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The Brainy Business | Understanding the Psychology of Why People Buy | Behavioral Economics

Apr 3, 2020

I am very excited to introduce you to Dr. Sudy Majd, a behavioral scientist applying concepts from behavioral economics in business. Sudy has always been interested in how people behave. Right out of college, she worked for a consulting firm that enabled her to travel all over the world to study consumer behavior. She then got a PhD in Psychology at Columbia where she focused on consumer decision making. She is now a consultant and on the advisory board of startup Candid™.

In today’s episode, we talk about a couple of specific projects she did on behalf of Candid™, a company that helps people straighten their teeth with clear aligners without ever having to go into an office. Sudy has been bringing behavioral science out of the lab and academia, and testing things within a real business. She shares how applying behavioral economics principles in a real business setting had unexpected results, and she discovered that the business questions were more complex than she realized.

This is that concept of “finding the right answer to the wrong question” you hear me talk about on the show often, and the value of “questionstorming” – which I teach to many of my clients and with the group of members in the BE Thoughtful Revolution


Show Notes:

  • [02:23] Dr. Sudy Majd has been interested in how people behave for most of her career. Right out of college, She worked for a consulting firm that enabled her to travel all over the world and observe how people behave to make recommendations to increase sales.
  • [03:03] She then got a PhD in Psychology at Columbia where she focused on consumer decision making.
  • [03:16] This gave her insight into why people make decisions and how to influence those decisions.
  • [03:27] She then started working at tech startup Candid™. She also works with other clients to help incorporate behavioral science into their businesses.
  • [04:08] Sudy shares a story of how consumer behavior ended up being different than she expected it to be.
  • [05:02] Many Candid™ customers didn't return their kits with impressions and photos, so that wouldn't result in a sale.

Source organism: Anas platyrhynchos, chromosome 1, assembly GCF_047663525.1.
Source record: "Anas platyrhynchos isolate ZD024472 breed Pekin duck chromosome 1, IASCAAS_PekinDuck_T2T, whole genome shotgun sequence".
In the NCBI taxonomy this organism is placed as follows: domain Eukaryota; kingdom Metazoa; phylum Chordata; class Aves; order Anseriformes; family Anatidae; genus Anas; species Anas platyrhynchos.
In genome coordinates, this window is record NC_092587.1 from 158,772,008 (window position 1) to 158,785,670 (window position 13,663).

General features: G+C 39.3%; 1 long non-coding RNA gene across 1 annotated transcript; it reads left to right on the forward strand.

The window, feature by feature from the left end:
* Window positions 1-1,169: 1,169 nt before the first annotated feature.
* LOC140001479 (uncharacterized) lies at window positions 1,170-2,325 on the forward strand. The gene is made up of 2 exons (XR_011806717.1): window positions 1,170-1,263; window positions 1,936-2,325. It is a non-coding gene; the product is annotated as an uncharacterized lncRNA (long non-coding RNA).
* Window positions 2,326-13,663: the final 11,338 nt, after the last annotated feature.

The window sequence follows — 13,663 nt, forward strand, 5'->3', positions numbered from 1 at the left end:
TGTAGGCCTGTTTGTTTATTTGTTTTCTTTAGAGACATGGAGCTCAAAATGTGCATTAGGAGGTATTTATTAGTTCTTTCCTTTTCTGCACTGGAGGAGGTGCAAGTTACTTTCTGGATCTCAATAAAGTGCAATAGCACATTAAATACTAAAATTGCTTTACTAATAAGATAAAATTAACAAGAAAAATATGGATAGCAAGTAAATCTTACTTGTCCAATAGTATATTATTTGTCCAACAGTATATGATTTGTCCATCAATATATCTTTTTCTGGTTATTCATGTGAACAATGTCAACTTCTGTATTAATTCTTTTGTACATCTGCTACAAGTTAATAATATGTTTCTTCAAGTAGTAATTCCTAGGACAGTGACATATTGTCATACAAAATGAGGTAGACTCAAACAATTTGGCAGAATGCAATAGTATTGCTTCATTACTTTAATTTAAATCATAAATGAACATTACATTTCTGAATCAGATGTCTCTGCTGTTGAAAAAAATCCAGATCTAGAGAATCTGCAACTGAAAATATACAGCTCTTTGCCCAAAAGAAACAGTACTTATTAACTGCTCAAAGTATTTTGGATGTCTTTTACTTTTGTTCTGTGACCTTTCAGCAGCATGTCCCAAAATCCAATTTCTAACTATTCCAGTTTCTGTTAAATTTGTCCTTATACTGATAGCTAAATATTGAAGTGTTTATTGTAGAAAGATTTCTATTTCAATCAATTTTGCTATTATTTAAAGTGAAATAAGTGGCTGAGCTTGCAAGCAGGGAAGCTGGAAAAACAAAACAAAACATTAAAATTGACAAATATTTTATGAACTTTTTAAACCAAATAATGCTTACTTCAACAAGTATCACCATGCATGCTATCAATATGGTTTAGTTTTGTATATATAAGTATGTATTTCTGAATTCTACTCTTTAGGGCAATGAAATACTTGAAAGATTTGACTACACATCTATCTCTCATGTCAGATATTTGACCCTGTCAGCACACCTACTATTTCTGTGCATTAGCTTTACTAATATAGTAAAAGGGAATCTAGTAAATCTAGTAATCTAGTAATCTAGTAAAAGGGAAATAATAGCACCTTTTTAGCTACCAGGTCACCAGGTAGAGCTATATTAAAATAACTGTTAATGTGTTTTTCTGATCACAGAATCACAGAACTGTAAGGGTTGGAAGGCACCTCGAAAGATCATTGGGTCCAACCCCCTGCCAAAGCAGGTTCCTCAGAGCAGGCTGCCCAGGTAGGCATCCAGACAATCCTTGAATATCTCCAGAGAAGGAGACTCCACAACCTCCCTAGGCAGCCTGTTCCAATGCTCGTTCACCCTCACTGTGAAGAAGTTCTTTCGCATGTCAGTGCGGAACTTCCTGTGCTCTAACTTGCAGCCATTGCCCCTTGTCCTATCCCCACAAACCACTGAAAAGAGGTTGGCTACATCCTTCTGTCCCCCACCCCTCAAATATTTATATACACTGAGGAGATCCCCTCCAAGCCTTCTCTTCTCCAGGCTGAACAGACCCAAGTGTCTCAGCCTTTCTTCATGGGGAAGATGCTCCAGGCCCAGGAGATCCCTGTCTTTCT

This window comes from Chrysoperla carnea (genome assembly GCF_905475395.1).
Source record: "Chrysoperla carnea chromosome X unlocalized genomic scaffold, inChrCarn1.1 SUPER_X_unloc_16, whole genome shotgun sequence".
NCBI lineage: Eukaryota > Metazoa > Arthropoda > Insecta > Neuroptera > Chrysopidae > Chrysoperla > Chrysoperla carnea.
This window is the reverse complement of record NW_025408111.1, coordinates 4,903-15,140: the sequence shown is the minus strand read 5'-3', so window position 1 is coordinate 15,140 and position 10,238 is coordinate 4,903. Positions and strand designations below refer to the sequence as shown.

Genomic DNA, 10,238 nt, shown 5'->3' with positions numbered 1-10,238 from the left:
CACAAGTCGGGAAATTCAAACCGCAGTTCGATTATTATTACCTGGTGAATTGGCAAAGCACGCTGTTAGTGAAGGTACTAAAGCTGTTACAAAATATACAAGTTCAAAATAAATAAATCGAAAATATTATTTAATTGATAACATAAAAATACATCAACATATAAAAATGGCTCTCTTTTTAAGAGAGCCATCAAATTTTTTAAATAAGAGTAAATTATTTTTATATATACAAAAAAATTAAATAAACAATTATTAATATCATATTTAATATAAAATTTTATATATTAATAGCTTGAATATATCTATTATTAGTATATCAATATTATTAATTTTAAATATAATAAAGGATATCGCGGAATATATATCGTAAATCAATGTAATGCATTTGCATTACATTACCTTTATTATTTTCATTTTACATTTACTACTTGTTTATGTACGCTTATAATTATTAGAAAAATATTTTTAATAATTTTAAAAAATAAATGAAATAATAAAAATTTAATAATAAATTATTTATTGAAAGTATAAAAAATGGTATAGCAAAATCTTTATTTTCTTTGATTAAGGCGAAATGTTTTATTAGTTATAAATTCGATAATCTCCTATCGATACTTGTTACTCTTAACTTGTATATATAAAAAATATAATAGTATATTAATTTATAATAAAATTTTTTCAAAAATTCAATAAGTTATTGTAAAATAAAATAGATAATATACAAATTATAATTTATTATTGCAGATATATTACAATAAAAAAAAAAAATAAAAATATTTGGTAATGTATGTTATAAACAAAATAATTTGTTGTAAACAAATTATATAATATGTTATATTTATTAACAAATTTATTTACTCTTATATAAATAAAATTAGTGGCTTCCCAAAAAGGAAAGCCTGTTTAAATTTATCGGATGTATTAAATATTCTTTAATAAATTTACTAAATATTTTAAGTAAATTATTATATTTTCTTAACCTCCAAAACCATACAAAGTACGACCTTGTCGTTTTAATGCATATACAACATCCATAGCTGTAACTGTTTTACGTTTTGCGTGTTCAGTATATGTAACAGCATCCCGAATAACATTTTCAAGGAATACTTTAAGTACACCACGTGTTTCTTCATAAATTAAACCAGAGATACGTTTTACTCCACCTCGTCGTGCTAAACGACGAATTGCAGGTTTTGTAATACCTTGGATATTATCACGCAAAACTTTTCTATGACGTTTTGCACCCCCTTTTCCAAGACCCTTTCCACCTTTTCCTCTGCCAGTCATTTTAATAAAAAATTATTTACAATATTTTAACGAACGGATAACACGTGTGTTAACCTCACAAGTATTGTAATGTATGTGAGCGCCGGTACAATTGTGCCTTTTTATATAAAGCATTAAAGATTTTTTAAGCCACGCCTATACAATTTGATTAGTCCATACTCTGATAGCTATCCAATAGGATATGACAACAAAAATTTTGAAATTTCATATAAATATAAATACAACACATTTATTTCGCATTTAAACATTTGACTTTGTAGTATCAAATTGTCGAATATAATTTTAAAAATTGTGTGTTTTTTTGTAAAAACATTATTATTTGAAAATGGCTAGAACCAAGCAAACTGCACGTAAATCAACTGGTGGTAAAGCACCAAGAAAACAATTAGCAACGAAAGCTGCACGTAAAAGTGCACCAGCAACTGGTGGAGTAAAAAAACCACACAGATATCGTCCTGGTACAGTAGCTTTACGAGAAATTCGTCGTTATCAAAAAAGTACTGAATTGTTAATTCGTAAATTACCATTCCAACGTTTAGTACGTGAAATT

• [05:43] They added cards that incorporated behavioral science into the copy, and the return rate became worse (hindsight helps, I offer up a reason it may not have been successful).
  • [07:45] Humans have a lot of conflicting things going on in their lives, one card wasn't enough to push them over the edge.
  • [09:21] They decided to identify psychological traits of customers who were and weren't returning their kits.
  • [10:52] They implemented feedback loops with penalties or rewards. This was a different way of framing the message with loss aversion and incentives. This also included nudging, time discounting, and herding (links to past episodes below). 
  • [12:05] The penalty framing worked the best. These customers converted worse but were cheaper to acquire.
  • [14:19] Marketing is to get people interested enough to take the next step.
  • [16:30] They always incorporated customer feedback to figure out why something was happening.
  • [18:17] Have the user see themselves in your brand and use their language to describe the product.
  • [21:18] Sudy thinks the future of behavioral science is testing it in actual businesses. She loves discovering how the physical design of retail spaces influence how people behave.
  • [22:41] She would also like to incorporate behavioral science theories into big data applications.
  • [26:25] Having something that doesn't work teaches you as much as something that does work.
  • [29:17] Testing is key to the growth and success of any business. Keep trying and improving.

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